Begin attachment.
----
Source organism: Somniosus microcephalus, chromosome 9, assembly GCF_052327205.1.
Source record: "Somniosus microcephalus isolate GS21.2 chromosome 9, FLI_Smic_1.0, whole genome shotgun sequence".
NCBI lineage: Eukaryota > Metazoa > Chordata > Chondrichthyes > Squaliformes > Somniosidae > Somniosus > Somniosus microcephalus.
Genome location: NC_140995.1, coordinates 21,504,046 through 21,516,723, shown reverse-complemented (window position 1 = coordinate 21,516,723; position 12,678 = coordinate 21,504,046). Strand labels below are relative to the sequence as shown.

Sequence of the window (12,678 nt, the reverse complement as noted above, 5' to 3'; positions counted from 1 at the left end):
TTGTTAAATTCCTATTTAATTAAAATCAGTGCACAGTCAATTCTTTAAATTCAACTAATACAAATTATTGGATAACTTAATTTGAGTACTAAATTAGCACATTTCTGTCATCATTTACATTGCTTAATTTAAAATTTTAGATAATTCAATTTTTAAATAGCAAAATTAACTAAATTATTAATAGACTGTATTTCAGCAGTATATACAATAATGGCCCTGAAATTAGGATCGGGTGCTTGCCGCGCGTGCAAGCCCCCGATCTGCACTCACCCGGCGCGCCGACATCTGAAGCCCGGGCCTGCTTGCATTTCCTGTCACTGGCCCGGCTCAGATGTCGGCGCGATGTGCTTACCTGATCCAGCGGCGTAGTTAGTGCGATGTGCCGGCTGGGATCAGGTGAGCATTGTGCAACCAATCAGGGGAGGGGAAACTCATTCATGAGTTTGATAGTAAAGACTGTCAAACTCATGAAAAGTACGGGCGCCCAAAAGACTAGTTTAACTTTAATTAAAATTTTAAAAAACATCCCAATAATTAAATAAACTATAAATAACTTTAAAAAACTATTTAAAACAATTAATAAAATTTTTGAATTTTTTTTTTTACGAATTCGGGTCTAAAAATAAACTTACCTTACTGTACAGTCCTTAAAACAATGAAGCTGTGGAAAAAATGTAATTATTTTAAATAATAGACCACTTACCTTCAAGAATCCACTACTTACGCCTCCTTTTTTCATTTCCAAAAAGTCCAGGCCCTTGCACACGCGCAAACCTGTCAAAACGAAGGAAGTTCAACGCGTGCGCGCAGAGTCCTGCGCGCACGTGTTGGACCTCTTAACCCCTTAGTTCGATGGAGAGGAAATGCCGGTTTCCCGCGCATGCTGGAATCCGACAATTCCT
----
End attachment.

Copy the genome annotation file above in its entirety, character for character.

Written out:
Source organism: Somniosus microcephalus, chromosome 9, assembly GCF_052327205.1.
Source record: "Somniosus microcephalus isolate GS21.2 chromosome 9, FLI_Smic_1.0, whole genome shotgun sequence".
NCBI lineage: Eukaryota > Metazoa > Chordata > Chondrichthyes > Squaliformes > Somniosidae > Somniosus > Somniosus microcephalus.
Genome location: NC_140995.1, coordinates 21,504,046 through 21,516,723, shown reverse-complemented (window position 1 = coordinate 21,516,723; position 12,678 = coordinate 21,504,046). Strand labels below are relative to the sequence as shown.

Sequence of the window (12,678 nt, the reverse complement as noted above, 5' to 3'; positions counted from 1 at the left end):
TTGTTAAATTCCTATTTAATTAAAATCAGTGCACAGTCAATTCTTTAAATTCAACTAATACAAATTATTGGATAACTTAATTTGAGTACTAAATTAGCACATTTCTGTCATCATTTACATTGCTTAATTTAAAATTTTAGATAATTCAATTTTTAAATAGCAAAATTAACTAAATTATTAATAGACTGTATTTCAGCAGTATATACAATAATGGCCCTGAAATTAGGATCGGGTGCTTGCCGCGCGTGCAAGCCCCCGATCTGCACTCACCCGGCGCGCCGACATCTGAAGCCCGGGCCTGCTTGCATTTCCTGTCACTGGCCCGGCTCAGATGTCGGCGCGATGTGCTTACCTGATCCAGCGGCGTAGTTAGTGCGATGTGCCGGCTGGGATCAGGTGAGCATTGTGCAACCAATCAGGGGAGGGGAAACTCATTCATGAGTTTGATAGTAAAGACTGTCAAACTCATGAAAAGTACGGGCGCCCAAAAGACTAGTTTAACTTTAATTAAAATTTTAAAAAACATCCCAATAATTAAATAAACTATAAATAACTTTAAAAAACTATTTAAAACAATTAATAAAATTTTTGAATTTTTTTTTTTACGAATTCGGGTCTAAAAATAAACTTACCTTACTGTACAGTCCTTAAAACAATGAAGCTGTGGAAAAAATGTAATTATTTTAAATAATAGACCACTTACCTTCAAGAATCCACTACTTACGCCTCCTTTTTTCATTTCCAAAAAGTCCAGGCCCTTGCACACGCGCAAACCTGTCAAAACGAAGGAAGTTCAACGCGTGCGCGCAGAGTCCTGCGCGCACGTGTTGGACCTCTTAACCCCTTAGTTCGATGGAGAGGAAATGCCGGTTTCCCGCGCATGCTGGAATCCGACAATTCCT